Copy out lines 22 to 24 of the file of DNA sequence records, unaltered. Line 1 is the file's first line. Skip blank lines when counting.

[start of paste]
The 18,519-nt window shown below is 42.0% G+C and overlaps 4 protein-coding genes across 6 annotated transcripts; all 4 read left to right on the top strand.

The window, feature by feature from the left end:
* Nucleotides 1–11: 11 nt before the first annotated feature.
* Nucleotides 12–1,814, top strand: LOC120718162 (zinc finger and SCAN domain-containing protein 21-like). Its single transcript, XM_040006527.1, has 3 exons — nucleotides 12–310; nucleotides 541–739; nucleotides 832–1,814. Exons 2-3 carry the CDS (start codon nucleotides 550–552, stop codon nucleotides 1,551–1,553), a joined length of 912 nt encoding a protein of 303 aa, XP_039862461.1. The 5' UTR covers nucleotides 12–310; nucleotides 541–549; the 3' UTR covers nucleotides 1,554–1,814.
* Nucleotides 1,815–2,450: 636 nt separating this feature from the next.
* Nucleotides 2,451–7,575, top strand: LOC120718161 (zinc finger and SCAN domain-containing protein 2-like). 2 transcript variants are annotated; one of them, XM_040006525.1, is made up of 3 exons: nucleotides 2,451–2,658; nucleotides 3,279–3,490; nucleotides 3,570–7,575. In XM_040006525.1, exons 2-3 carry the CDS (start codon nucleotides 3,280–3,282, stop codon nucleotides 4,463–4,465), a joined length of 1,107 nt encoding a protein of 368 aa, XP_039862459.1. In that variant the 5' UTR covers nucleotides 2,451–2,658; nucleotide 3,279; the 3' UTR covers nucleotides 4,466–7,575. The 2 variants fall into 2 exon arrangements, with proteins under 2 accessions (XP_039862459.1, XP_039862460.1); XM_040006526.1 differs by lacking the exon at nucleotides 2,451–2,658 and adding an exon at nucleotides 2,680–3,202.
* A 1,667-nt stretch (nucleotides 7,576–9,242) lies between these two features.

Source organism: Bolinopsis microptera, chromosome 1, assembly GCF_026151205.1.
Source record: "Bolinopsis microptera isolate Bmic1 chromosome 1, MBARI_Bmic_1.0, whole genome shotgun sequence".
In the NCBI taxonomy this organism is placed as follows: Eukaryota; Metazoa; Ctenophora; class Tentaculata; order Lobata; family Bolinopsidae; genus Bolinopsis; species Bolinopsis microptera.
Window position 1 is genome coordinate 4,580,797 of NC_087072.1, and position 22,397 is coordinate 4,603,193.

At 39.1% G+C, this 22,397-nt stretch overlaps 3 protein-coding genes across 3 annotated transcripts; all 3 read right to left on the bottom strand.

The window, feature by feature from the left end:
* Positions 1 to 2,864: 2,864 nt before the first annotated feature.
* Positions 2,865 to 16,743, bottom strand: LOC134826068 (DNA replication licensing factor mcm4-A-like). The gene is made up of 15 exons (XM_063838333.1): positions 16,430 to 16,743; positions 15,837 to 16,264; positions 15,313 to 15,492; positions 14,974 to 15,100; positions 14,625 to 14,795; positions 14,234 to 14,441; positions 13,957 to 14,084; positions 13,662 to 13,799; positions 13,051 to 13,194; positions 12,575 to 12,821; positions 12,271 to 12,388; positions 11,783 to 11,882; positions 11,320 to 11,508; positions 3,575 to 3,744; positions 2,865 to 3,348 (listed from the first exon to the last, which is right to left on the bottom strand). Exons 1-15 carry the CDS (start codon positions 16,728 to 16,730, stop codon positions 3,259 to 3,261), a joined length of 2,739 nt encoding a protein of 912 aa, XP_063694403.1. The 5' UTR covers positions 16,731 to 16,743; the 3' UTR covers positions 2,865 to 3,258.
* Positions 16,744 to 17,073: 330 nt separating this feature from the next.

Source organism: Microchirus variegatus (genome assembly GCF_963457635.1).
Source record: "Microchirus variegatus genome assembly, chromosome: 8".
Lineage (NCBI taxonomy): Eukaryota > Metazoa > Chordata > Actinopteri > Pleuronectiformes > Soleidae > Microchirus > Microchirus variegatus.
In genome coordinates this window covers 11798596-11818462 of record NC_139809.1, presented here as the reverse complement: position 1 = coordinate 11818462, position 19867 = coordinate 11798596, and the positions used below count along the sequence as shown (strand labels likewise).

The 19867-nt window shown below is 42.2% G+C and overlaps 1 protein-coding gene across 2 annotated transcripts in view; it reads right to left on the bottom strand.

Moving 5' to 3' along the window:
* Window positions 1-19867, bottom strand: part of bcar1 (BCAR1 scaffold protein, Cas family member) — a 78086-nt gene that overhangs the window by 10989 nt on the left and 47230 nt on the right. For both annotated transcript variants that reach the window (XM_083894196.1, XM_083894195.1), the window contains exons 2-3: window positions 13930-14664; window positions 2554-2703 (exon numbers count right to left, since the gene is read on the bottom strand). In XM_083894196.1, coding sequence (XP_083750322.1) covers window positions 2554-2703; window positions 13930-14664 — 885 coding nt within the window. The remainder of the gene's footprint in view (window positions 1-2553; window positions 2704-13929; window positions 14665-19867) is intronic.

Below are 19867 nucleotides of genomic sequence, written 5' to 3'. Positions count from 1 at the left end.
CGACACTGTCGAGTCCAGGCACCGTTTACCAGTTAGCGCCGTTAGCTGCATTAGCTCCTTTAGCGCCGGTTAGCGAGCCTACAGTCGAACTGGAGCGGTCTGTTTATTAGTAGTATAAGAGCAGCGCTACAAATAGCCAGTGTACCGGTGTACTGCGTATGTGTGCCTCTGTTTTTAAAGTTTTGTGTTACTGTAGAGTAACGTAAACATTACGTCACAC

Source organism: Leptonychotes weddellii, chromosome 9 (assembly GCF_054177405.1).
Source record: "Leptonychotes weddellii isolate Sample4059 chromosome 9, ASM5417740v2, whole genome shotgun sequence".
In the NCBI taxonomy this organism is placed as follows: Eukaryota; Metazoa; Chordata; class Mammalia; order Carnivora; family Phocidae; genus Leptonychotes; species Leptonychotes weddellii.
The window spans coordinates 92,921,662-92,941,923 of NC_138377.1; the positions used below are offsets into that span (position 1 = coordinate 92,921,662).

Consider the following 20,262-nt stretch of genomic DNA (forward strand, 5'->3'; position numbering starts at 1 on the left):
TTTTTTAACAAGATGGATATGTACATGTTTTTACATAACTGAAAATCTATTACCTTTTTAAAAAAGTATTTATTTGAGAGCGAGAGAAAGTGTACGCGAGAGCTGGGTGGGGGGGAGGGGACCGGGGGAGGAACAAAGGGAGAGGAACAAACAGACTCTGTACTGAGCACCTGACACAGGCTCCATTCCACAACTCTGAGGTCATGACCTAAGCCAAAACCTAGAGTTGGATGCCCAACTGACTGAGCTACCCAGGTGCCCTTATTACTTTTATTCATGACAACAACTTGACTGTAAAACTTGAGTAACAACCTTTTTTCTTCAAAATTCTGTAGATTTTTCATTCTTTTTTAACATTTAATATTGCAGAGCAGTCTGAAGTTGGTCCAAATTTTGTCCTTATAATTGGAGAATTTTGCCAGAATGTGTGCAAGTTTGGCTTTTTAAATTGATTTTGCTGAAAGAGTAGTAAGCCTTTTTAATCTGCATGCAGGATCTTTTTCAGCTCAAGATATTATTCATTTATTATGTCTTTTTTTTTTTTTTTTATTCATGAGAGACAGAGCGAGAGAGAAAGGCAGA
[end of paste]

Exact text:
Moving 5' to 3' along the window:
* Window positions 1-19867, bottom strand: part of bcar1 (BCAR1 scaffold protein, Cas family member) — a 78086-nt gene that overhangs the window by 10989 nt on the left and 47230 nt on the right. For both annotated transcript variants that reach the window (XM_083894196.1, XM_083894195.1), the window contains exons 2-3: window positions 13930-14664; window positions 2554-2703 (exon numbers count right to left, since the gene is read on the bottom strand). In XM_083894196.1, coding sequence (XP_083750322.1) covers window positions 2554-2703; window positions 13930-14664 — 885 coding nt within the window. The remainder of the gene's footprint in view (window positions 1-2553; window positions 2704-13929; window positions 14665-19867) is intronic.

Below are 19867 nucleotides of genomic sequence, written 5' to 3'. Positions count from 1 at the left end.